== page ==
Head to Astoria for Indian Food That Rocks Chef Jen Luk's World

Favorite dishes from Aladdin in AstoriaEXPAND
Favorite dishes from Aladdin in Astoria
Jen Luk

Where do chefs go to eat on their nights off? We're asking them — and they're divulging the best things they've eaten in the last month in this weekly column. Read more in the archives of The Best Thing I Ate This Month.

The Chef: Jen Luk
The Gig: Pastry chef at Andrew Carmellini’s Little Park (85 West Broadway; 212-220-4110)
Known For:Memorable sundaes” and lots of fruit-forward sweets
The Best Thing She Ate This Month: 3 Dishes at Aladdin in Astoria (29-06 36th Avenue; 718-784-2554)

“I’ve lived in Astoria for four or five years now. A friend introduced me to the Indian restaurant Aladdin, and now it’s one of the five or so local restaurants I always have in rotation.

“I grew up in Hong Kong, so I love yellow curry, which is not native to Hong Kong but is a result of their cultural mishmash with Thailand and India. You walk in the door at Aladdin and the fragrance of curry hits you; it almost punches you in the face. I originally fell in love with Aladdin because their yellow curry is exactly like the curry I’d get growing up in Hong Kong. It was pure nostalgia.

“But in general, I eat a lot of rice; much more so than bread or pasta since it sits the best with me digestively. Knowing this, my friend introduced me to their goat biryani. The first thing that hit me was the fragrance of basmati rice, which was new to me, and cardamom, which my friend told me was common in southern India. I’d never had goat meat before, either, and always assumed it would be dry and tough, like the lamb and rice you get from a halal cart that sinks in your stomach and gives you heartburn after. But the goat in the biryani is so lean and tender, and not dry at all. Mixed with the rice, it’s a dish you can eat regularly without it feeling heavy or overwhelming.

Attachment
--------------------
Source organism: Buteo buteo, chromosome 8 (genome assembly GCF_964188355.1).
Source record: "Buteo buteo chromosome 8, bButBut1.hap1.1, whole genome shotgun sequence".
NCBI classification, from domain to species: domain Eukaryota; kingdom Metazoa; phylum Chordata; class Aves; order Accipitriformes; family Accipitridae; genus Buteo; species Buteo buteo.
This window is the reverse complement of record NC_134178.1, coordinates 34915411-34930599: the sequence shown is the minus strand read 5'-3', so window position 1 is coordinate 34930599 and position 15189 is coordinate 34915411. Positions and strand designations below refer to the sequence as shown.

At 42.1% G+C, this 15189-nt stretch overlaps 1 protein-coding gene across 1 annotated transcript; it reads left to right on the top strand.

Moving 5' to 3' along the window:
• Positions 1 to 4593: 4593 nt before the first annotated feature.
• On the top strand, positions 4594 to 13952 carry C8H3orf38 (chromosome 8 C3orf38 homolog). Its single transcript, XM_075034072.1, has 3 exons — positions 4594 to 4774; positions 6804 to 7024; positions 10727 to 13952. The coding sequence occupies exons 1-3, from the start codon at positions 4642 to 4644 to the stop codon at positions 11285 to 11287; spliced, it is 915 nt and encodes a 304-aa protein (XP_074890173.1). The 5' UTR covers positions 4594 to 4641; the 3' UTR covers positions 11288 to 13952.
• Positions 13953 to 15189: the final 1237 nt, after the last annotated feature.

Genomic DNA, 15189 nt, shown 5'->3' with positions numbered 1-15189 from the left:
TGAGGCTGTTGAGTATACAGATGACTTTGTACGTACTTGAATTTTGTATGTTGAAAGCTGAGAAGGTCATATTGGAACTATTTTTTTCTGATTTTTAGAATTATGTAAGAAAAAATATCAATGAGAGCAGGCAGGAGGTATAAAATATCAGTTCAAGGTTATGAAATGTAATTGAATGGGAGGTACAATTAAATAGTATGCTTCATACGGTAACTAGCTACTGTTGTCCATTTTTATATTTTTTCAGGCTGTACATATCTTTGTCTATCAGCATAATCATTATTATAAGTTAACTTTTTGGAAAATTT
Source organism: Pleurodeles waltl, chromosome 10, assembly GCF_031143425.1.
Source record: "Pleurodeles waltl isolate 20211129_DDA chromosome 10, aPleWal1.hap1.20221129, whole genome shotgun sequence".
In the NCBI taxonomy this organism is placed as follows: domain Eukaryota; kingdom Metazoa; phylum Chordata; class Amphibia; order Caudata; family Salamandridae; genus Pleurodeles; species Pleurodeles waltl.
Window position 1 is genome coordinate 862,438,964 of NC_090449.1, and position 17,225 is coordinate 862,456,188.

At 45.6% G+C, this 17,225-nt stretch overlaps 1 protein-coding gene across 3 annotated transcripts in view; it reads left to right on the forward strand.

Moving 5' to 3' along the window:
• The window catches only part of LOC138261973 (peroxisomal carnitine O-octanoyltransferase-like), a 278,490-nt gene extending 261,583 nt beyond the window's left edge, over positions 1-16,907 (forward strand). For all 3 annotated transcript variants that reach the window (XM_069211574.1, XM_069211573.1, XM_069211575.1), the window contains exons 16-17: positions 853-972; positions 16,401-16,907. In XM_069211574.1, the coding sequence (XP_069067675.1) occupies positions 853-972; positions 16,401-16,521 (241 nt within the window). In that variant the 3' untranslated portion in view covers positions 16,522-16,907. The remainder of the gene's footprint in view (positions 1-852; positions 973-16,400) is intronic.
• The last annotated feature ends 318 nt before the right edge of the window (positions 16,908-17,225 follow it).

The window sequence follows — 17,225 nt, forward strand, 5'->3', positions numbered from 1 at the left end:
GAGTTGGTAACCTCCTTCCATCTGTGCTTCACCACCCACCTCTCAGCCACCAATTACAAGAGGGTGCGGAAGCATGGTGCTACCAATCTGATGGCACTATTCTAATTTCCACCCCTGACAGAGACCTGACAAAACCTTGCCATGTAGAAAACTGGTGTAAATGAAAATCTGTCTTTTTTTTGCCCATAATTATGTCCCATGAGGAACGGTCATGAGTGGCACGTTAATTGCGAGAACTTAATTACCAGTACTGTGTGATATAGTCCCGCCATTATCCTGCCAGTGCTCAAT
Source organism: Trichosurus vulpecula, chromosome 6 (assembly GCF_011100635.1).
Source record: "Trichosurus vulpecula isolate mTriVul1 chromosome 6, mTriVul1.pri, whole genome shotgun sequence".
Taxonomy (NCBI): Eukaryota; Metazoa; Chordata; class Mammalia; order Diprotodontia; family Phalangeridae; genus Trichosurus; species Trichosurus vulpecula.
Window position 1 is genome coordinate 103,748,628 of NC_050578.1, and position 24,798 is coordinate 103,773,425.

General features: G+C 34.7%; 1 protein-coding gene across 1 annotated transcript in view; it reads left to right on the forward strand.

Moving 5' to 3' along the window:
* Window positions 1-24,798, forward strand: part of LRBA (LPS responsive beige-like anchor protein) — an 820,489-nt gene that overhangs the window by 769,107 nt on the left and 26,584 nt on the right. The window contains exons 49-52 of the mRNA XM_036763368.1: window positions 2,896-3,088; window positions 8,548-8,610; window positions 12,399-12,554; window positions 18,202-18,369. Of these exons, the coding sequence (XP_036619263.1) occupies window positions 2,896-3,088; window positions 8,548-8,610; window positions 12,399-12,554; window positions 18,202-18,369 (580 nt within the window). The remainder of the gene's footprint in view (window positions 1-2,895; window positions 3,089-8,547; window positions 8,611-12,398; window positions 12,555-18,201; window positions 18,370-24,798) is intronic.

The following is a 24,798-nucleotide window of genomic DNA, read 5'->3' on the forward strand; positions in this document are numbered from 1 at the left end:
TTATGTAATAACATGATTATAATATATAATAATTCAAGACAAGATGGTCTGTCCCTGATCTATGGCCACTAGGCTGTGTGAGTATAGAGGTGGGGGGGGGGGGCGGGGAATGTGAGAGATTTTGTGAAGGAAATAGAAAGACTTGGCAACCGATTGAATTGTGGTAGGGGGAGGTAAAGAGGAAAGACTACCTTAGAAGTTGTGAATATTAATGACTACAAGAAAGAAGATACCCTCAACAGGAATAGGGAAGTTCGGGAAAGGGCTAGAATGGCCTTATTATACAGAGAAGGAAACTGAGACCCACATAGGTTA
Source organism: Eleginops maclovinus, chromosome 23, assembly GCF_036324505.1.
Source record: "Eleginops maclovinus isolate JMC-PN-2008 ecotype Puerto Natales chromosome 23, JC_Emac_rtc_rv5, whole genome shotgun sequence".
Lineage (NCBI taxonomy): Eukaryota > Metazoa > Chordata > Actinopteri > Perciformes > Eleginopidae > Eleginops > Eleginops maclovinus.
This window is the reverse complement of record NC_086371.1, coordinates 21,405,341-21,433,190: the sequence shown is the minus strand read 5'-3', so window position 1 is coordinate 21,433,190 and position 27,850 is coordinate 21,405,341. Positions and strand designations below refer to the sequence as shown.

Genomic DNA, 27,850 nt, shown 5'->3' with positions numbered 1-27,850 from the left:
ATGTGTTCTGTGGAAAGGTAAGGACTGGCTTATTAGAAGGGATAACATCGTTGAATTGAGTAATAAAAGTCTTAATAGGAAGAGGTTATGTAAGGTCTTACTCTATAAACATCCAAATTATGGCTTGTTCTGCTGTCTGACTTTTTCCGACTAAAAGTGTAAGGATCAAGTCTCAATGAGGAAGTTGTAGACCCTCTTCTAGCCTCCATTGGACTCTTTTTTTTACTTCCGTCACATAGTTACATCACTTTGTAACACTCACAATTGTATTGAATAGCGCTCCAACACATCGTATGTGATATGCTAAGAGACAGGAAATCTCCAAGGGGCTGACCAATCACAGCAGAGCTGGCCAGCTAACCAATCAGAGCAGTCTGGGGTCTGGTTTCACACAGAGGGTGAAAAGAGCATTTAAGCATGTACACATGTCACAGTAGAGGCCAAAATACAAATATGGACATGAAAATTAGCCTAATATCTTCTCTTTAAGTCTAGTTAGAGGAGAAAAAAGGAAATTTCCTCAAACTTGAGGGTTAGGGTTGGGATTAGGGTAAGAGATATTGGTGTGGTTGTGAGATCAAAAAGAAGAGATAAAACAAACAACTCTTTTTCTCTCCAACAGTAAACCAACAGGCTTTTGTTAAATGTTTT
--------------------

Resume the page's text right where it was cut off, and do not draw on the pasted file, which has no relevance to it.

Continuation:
“Finally, I also love the chicken roll. I don’t really like fried food in general, but this is so good. It’s a fried roll stuffed with chicken and herbs, and the thing that really makes it is a tamarind-water spice sauce. It’s sweet, a little spicy without burning your tongue, with a sour element too. But altogether it doesn’t have the thickness of a traditional sweet-and-sour sauce. You dip the chicken roll into it and it gets soaked up with the flavor of tamarind. It’s just so good.

“You have to get there early, because the dinner menu rolls out at 6 p.m. and they sell out of things early on, especially the chicken curry and the curry roll — once they’re done, they’re done and don’t make any more. It has a neighborhood, local ambiance, with a Bengali and Indian crowd, and all the taxi drivers eat there. It’s very family- and community-oriented, with everyone meeting to talk about their day, and kids running in and around. And then there are people like me, who are neither Bengali nor Indian, but get treated well, too. It’s clean, it’s fast, and it’s consistent. I always order a chai tea, slightly sweetened, and pretty much always get those three dishes, sipping and watching the crowd until my food comes.”

Jacqueline Raposo writes about chefs and food culture. Play with her on Instagram and Twitter, or read more at www.wordsfoodart.com.

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